Why is abortion such a defining issue among so many conservative Christians around the world, but particularly in America? To answer this, we need to go back to a fundamental human reality, the differences and indeed rivalries between men and women. I realise that I am walking in a vulnerable area of discourse where it is dangerous to make sweeping statements or generalisations. I hope that I am not wrong to observe that many men are threatened by the feminine and feminism. Women operate in a different way to men and men find this unsettling. Throughout history and across cultures men have wanted to control women to lessen this sense of not being in charge and in control of what they identify as a threatening other. In one book I read some time ago there was a further idea suggested to account for this inter-sex rivalry. Every man alive has some memory of being under the control of a woman – his mother. This memory of utter powerlessness and vulnerability is an unsettling one but it may offer some explanation of why many men across cultures feel a need to engage in a range of controlling activities over women. Somewhere in the mix is also the way that men want to control female sexuality. One of the most extreme acts of control against a woman, female genital mutilation, seems to be a sign of how men are terrified of something they cannot either understand or share. The fact that women are entrusted with the actual task of mutilating young girls does not remove it from being a patriarchal act, sanctioned by generations of misogynistic attitudes.

In the States the attempt to deny women abortions under any circumstances seems to have little to do with an abhorrence of child murder. To deny abortion seems to have far more to do with controlling women and denying them choices. This political mindset that attacks abortion seems content to condone the state execution of criminals and the waging of war. If we accept that the anti-abortion position is less a moral position than one among a whole cluster of attitudes designed to put women in a subordinate place, the power of the moral argument changes quite radically. One does not have to be a supporter of abortion to find some of the underlying objections from ‘Christian’ sources to be rooted in some obnoxious and foul smelling prejudice.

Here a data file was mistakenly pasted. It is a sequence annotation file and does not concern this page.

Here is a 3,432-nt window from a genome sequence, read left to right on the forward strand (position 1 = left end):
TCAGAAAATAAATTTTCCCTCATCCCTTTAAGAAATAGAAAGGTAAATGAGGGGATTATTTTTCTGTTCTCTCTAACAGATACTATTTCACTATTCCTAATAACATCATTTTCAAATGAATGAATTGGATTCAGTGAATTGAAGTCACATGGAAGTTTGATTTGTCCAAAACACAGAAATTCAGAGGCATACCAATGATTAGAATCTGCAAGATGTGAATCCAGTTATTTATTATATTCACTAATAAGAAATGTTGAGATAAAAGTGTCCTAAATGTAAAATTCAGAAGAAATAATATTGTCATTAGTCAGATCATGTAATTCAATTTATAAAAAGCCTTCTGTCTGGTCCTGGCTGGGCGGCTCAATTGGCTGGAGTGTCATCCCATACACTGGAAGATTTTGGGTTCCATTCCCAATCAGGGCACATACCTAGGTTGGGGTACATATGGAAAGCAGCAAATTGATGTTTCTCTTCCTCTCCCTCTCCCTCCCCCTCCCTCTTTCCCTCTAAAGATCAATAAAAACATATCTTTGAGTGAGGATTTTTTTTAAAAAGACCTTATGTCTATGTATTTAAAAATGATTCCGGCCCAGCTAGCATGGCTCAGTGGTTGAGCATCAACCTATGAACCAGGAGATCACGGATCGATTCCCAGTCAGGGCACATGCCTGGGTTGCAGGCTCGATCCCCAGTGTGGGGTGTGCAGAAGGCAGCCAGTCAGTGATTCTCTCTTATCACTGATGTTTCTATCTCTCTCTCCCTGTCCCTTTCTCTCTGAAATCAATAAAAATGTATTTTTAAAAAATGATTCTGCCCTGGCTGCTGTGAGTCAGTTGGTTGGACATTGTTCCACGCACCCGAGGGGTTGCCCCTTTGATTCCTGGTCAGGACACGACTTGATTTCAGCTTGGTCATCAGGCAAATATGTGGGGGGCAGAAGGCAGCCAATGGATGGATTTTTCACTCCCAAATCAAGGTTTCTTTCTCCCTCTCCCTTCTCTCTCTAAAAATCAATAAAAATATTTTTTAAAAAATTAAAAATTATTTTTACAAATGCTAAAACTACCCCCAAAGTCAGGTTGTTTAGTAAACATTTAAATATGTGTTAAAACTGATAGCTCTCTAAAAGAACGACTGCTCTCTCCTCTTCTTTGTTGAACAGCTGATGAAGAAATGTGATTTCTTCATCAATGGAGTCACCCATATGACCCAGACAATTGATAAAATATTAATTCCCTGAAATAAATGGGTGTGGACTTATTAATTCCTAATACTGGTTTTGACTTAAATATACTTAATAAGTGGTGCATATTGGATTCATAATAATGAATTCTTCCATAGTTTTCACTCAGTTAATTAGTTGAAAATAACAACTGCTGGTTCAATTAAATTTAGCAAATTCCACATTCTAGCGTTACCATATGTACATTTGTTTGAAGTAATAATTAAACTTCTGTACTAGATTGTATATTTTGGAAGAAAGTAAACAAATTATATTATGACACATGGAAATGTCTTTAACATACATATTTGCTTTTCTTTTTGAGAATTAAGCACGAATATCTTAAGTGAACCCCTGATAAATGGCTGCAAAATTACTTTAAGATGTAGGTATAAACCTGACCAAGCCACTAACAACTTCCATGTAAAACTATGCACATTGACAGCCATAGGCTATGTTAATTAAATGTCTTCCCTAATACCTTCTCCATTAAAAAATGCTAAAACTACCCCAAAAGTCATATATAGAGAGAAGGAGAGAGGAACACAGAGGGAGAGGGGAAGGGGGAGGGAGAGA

The rhetoric against abortion and indeed gay marriage is right at the heart of a right wing Trumpian appeal to men, particularly the economically disadvantaged. More generally there is a call for a return to and a nostalgia for the 1950s. At that time men alone provided for their families leaving their women and children at home. Being the breadwinners the men accepted complete financial responsibility and at the same time control of their families. The man’s status as head of the family was assured and his self-esteem was secure. Since the 1950s there have been profound social revolutions. Employment has become far less secure; women have been going out to work for decades, in some cases earning more than the men. This loss of status for many working class white men has been a profound trauma and anybody or anything that can restore this lost status will be welcomed by this large group among the American population.